What is this thing called Love?
by Stephanie Piper
Itâ’s Valentineâ’s Day, which ranks right up there with New Yearâ’s Eve on the Great Expectations scale. This is the holiday that transports us back to third grade and the Valentine Mail Box on the teacherâ’s desk. You remember: Everyone â“mailedâ” their cards the day before. Then, on the 14th, the teacher opened the box and distributed the contents. If your desktop was covered with white envelopes, you were an eight-year-old hottie. If not, wellâdo the math. In the self-esteem sweepstakes, it was winner take all.
Ah, love. It is not meat nor drink nor shelter nor a roof against the rain, as Edna St. Vincent Millay wisely observed. But for something intangible, it sure packs a wallop. Love makes you crazy, fat, thin, clear-eyed, dazed, euphoric, and miserable, sometimes all in the same week. It transforms sensible adults into impulse-driven adolescents. It is the force that gets us out of bed in the morning and the thing that can keep us there all day. And it has inspired more poetry, music, perfume, weight loss programs, murder, and melancholy than any other aspect of the human condition.
Oh, and lists. Loveâ"the search for it, the end of it, the endless maintenance in betweenâ"is a great list generator. Ten Ways to Find the Perfect Mate. Four Foolproof Tips for Keeping the Flame Alive. Three Break-up Mistakes to Avoid.
Back in my feature-writing days, I filed my fair share of those list stories. I called up psychologists and marriage counselors and dating-service operators and ordinary people and persuaded them to pour out their hearts. I learned about middle-aged crushes and geriatric romance and the 80 zillion ways that love can go wrong. I still remember the woman who attributed the longevity of her marriage to the fact that it took 15 minutes to locate and unlock the weapons in her house. As anyone whoâ’s celebrated a double-digit anniversary will tell you, it ainâ’t all moonlight and roses.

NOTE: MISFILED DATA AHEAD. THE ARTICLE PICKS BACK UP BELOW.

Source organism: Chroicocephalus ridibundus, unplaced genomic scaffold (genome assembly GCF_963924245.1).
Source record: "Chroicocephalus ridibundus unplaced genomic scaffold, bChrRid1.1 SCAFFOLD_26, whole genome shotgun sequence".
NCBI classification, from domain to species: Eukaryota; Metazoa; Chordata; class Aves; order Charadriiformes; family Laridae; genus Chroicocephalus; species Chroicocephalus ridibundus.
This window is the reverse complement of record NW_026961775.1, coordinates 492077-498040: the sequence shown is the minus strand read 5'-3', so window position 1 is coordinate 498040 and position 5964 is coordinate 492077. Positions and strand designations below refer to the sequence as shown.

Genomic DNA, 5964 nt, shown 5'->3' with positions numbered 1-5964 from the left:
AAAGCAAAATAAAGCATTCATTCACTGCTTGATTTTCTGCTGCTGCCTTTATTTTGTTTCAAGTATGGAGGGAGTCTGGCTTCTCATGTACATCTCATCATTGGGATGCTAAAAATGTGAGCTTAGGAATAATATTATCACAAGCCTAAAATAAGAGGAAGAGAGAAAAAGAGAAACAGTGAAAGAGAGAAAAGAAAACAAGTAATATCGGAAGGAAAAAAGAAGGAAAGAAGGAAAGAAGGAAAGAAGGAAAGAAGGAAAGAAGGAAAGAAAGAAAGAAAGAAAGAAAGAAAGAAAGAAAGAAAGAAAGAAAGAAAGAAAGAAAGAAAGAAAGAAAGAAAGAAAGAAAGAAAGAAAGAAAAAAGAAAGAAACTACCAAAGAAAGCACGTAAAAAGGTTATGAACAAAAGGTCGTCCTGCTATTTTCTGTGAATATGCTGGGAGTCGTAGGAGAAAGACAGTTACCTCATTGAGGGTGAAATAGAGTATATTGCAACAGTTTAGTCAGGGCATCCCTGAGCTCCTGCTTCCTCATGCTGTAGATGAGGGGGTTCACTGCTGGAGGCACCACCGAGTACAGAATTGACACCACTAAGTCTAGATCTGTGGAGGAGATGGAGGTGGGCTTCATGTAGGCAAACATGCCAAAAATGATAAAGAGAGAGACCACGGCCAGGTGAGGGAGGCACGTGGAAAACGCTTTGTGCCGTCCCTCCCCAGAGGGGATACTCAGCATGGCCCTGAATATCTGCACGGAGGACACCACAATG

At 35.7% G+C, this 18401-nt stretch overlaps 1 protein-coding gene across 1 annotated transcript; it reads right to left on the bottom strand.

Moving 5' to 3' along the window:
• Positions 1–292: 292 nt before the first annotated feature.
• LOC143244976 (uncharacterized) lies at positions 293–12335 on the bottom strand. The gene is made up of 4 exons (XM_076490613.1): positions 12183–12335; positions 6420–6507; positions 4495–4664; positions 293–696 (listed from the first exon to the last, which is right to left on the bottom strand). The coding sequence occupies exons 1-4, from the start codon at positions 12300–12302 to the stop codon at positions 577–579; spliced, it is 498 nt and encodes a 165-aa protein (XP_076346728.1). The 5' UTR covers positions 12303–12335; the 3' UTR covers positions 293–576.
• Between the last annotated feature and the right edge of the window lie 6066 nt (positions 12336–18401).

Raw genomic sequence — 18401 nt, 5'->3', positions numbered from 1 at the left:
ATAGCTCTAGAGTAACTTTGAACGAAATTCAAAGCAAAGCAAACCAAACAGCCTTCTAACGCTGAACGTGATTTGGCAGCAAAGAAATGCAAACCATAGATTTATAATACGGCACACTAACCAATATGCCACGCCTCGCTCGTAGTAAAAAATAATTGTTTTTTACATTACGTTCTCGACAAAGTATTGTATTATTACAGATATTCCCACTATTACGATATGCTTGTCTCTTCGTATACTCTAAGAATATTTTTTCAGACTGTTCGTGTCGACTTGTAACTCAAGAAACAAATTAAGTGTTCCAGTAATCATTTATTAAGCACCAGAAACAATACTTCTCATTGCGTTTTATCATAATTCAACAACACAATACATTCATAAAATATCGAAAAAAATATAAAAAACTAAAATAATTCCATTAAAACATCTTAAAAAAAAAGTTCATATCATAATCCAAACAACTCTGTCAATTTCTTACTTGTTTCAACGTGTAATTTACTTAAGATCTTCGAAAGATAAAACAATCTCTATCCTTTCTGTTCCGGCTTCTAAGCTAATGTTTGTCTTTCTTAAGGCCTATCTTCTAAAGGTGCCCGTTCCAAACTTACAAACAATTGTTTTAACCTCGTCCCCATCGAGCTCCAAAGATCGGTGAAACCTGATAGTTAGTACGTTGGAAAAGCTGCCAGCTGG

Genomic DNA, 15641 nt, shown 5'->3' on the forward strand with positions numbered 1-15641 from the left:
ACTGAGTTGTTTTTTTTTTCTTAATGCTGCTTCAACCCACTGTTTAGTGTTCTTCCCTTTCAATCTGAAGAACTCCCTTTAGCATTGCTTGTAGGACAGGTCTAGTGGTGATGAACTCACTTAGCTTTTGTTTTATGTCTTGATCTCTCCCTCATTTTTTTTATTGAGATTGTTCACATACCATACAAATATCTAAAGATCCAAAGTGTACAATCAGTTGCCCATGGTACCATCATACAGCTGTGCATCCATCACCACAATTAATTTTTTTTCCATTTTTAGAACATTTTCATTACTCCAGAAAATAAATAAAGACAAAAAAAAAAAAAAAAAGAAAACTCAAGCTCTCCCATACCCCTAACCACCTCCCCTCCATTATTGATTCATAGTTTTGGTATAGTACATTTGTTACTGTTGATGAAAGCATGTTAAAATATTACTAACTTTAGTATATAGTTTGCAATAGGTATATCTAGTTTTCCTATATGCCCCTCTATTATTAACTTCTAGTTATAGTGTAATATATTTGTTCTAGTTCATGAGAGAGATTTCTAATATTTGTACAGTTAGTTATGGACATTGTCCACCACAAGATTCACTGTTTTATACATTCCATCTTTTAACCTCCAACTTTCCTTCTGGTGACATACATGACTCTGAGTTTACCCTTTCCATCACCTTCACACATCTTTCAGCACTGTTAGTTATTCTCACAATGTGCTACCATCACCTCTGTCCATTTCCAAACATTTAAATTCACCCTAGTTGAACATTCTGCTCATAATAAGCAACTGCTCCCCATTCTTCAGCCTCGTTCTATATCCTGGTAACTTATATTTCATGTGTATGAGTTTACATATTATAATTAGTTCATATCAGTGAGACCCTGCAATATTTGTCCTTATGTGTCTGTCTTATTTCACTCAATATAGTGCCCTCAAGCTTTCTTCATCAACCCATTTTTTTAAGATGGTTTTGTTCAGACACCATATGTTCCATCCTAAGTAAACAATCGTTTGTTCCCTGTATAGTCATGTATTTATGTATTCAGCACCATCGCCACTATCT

So what is it, really? In honor of the day, Iâ’ve madeâ"you guessed itâ"a list. The product of my own painstaking but unscientific research, Iâ’m calling it Five Completely Subjective Truths About Love:
1. To love is to will the good of another. I didnâ’t make this up. Thomas Aquinas did, in the 13th century. Itâ’s still the most accurate description Iâ’ve ever heard.
2. Love means always having to say youâ’re sorry. There was a lot that was wrong with the â’70s: polyester; polyester bell bottoms; Nehru jackets; Love Story. For best results, acknowledge mistakes. Make amends. Daily.
3. In love, there is one who kisses and one who offers the cheek. Itâ’s a French proverb, and they should know. One day, youâ’re doing all the heavy lifting. The next day, the balance shifts. Sometimes, youâ’re the cherished. Other times, youâ’re the one doing the cherishing. Eventually, it evens out. Maybe.
4. Often, love reveals itself in silence. Or, as a wise woman I know once put it, the secret of a happy relationship lies in leaving a great deal unsaid. Like â“You look tired,â” or â“Is that what weâ’re having for dinner?â” Or â“Is that what youâ’re wearing?â” You get the picture.
5. Real love may not arrive until the first grandchild. Another Gallicism, right on target. To stand together before the child of your child is to stand, for a moment, on sacred ground. It must be what Browning had in mind when he wrote, â“the best is yet to be.â”
Happy Valentineâ’s Day. May your desk top be covered with white envelopes.
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